The statistics from a recent survey tell us businesses still have a challenge with cybersecurity behavior of their employees. Dell End-User Security Survey 2017 discovered that for small businesses:
54% of employees connected to public Wi-Fi to access confidential work
68% used personal email accounts for confidential work
22% lost a company-issued work device
All these behaviors can cause cybersecurity breaches for a small business. Hackers can easily access your network while an employee is connected to a public Wi-Fi. Most personal emails are not as secure as business email network so the opportunity for a hacker to gather confidential information on your employees or customers is greater. A lost device can be easily hacked by a cybercriminal.
The survey also found that 55% of US employees use a company issued device to access social media at work. Those entertaining surveys that people like to complete on social media may be sponsored by a cybercriminal that is gathering information about your employees, their associates and your company. A question asking who you admire most in your organization may be a way to identify other internal targets. Several seemingly innocuous questions may together create a summary for a hacker that he can leverage with other data he has collected.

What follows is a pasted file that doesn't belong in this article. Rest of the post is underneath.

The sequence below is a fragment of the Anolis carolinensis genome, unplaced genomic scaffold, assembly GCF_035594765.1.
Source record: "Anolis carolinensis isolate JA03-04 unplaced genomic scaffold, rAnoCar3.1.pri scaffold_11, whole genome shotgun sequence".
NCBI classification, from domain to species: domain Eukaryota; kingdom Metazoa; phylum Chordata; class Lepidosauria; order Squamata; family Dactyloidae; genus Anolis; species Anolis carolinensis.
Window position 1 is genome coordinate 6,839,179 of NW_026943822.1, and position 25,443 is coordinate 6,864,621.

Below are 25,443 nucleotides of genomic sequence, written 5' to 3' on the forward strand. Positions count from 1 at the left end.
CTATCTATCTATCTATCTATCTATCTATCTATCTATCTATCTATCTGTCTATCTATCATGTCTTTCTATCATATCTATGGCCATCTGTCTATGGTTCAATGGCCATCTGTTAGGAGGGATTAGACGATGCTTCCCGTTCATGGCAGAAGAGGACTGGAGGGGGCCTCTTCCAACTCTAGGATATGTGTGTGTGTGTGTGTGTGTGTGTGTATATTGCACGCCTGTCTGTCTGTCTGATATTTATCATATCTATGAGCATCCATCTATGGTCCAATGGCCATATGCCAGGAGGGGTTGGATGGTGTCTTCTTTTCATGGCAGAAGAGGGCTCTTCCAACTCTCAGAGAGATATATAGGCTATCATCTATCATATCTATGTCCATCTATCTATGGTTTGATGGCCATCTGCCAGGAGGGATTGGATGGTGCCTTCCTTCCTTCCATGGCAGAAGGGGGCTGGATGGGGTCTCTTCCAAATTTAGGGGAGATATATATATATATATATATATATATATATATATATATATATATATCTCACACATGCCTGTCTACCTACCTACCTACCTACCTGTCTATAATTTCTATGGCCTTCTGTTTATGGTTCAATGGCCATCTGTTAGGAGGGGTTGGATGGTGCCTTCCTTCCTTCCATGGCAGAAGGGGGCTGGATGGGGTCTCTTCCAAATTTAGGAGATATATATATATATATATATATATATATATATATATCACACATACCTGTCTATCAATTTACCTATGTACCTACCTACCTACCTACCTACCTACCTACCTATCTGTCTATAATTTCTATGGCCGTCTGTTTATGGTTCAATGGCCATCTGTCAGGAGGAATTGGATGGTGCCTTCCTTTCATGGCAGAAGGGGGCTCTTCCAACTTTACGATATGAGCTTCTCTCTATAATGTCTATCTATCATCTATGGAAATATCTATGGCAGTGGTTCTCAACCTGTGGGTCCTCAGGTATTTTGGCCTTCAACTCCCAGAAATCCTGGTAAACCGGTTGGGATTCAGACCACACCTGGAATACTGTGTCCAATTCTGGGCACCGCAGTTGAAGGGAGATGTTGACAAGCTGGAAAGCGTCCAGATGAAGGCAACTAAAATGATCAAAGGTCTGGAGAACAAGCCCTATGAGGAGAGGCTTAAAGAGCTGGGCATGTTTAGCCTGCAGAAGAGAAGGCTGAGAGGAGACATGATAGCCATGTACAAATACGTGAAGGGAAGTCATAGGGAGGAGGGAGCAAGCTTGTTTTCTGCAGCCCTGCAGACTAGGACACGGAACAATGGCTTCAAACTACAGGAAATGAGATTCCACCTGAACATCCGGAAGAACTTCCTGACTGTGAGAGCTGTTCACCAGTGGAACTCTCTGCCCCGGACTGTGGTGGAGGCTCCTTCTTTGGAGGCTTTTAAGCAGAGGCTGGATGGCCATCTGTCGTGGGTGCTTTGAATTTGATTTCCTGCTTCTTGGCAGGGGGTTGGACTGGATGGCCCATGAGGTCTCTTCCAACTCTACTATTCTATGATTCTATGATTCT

Many employees want to do what is right for their company, but 21% feel IT security measures slow down their productivity. Employees feel the pressure to be efficient vs be cyber safe.
And potentially even more concerning is the survey discovered that more than one in three people said it is common to take confidential information with them when they leave a company. Your network, your customers, and your employees may be at risk when a former employee takes confidential information with them.
When asked if employees feel they fully understand how to keep sensitive company data safe, less than 40% agreed. That leaves over 60% feeling they don’t fully understand.
What can businesses do? Continued tailored education is needed. The Dell survey recommends that companies develop scenarios in their training that provide specific guidance on how to handle various situations. Cybercriminals continue to try new approaches to gather personal confidential information and to intrude into your network. Help your staff learn about new techniques used by the cybercriminals and defenses your employees can use. Make it realistic, make it personal and make it current.
About the Author - Carolyn Schrader is a seasoned cybersecurity professional and founder of the Cyber Security Group Inc., providing corporate cybersecurity services to high profile clients.
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